The most dangerous element of the proposed deal is the establishment of investment protection clauses, which will allow private companies to sue states for loss of earnings due to legislation through the Investor-State Dispute Settlement (ISDS) mechanism. The ISDS is an arbitration process which operates outside the normal civil, legal and commercial court processes within the signatory states, with one of the judges appointed by the corporation, the second by the defendant state and the third agreed by both. States cannot appeal the decision of an ISDS decision to their own Supreme Court or to any international tribunal and all decisions of an ISDS arbitration create binding legal precedent.

These processes are already in place and in use due to previous bilateral agreements such as NAFTA. The Slovakian government was successfully sued for €29.5m for imposing regulations on private health insurance companies. US energy company Lone Pine Resources is suing the Canadian government for introducing a moratorium on fracking in Québec. Vattenfall, a Swedish energy corporation is suing Germany for €3.7 billion for lost profits because of the German Government’s decision to phase out nuclear energy. The same company had earlier sued the city of Hamburg because they considered environmental standards for coal power plants to be overly strict. The greatest payout so far, though, was the $1.77 billion paid by Ecuador to US oil company Occidental, after the Latin American nation terminated an operating contract.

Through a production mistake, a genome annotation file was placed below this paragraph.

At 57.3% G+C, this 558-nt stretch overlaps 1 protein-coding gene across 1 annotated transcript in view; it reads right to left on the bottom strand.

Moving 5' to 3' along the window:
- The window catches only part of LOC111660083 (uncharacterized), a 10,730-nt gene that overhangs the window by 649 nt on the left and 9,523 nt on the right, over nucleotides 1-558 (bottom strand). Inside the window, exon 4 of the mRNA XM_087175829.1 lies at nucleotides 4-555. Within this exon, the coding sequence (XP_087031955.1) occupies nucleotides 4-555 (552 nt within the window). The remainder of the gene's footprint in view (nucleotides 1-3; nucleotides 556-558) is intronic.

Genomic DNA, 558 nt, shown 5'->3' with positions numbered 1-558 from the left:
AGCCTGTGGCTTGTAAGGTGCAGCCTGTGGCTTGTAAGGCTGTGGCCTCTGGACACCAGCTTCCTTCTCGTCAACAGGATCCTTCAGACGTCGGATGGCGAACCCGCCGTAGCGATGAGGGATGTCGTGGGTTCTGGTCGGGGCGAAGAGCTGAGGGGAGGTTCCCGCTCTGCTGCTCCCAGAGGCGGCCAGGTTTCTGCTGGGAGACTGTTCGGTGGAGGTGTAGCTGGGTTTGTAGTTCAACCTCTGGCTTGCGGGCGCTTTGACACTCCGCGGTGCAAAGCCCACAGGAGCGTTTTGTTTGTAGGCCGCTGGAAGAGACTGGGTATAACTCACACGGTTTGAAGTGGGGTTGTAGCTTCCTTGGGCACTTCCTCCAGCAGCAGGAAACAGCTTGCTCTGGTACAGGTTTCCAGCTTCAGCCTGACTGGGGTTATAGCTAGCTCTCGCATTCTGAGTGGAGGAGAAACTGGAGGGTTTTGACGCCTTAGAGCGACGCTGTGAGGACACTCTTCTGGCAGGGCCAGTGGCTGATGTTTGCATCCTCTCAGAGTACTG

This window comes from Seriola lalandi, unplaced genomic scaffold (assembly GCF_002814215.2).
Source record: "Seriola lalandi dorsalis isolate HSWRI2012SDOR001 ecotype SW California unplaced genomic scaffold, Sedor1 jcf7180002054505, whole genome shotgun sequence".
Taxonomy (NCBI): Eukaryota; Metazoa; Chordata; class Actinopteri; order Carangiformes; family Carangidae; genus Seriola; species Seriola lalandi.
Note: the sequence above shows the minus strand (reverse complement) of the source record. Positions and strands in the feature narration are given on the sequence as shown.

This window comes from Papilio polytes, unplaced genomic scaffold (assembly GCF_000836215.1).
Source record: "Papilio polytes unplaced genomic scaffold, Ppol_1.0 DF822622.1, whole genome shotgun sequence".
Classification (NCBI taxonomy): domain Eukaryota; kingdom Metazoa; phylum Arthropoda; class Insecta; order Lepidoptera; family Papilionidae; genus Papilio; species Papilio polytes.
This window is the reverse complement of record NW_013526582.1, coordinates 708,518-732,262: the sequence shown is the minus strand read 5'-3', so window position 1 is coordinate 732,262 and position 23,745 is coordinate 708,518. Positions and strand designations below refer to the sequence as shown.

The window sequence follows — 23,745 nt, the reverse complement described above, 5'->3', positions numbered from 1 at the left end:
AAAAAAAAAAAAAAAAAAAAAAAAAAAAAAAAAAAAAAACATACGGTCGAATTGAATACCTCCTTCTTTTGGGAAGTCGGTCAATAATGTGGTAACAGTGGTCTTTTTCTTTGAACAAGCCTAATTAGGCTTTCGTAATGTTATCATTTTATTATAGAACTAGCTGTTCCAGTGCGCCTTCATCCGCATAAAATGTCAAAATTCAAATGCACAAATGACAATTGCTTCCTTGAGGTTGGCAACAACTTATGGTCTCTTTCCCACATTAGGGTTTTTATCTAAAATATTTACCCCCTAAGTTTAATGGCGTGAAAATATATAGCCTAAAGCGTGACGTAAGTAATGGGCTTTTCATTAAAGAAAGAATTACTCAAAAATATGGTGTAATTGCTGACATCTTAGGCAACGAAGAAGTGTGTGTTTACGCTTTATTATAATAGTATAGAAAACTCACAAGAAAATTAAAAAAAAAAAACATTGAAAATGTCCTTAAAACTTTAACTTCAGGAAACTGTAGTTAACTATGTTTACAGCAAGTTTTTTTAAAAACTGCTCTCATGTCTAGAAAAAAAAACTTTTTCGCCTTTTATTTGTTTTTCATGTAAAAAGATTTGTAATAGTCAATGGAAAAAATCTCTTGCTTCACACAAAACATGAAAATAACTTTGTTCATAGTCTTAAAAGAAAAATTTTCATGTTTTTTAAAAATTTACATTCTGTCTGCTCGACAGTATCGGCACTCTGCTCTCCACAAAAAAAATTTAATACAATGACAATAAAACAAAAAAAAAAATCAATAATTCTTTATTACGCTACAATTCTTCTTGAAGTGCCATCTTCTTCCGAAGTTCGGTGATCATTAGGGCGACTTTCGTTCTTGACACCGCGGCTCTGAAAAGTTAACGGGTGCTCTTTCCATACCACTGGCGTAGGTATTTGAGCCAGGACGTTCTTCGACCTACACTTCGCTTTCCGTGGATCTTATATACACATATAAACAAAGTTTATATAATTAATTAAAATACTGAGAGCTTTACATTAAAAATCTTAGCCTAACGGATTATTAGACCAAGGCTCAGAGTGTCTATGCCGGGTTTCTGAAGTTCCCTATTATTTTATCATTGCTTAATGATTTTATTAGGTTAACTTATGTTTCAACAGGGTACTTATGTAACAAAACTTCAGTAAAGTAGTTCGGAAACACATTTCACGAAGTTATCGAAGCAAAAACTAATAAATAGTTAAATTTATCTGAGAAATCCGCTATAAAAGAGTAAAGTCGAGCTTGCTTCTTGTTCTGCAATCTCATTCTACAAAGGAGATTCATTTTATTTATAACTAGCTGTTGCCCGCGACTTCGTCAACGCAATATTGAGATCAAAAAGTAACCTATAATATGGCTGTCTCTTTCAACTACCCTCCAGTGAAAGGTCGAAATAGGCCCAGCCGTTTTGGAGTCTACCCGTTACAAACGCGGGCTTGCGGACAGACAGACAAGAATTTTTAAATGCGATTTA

The Irish Congress of Trade Unions submission on TTIP comments that “the inclusion of investor protection provisions in TTIP is fundamentally misguided, wrong and inequitable. The solution is to drop the enhanced investor protections and the system of ISDS from TTIP completely, and to allow national legal systems to do their job relying on existing property right so [sic] companies.”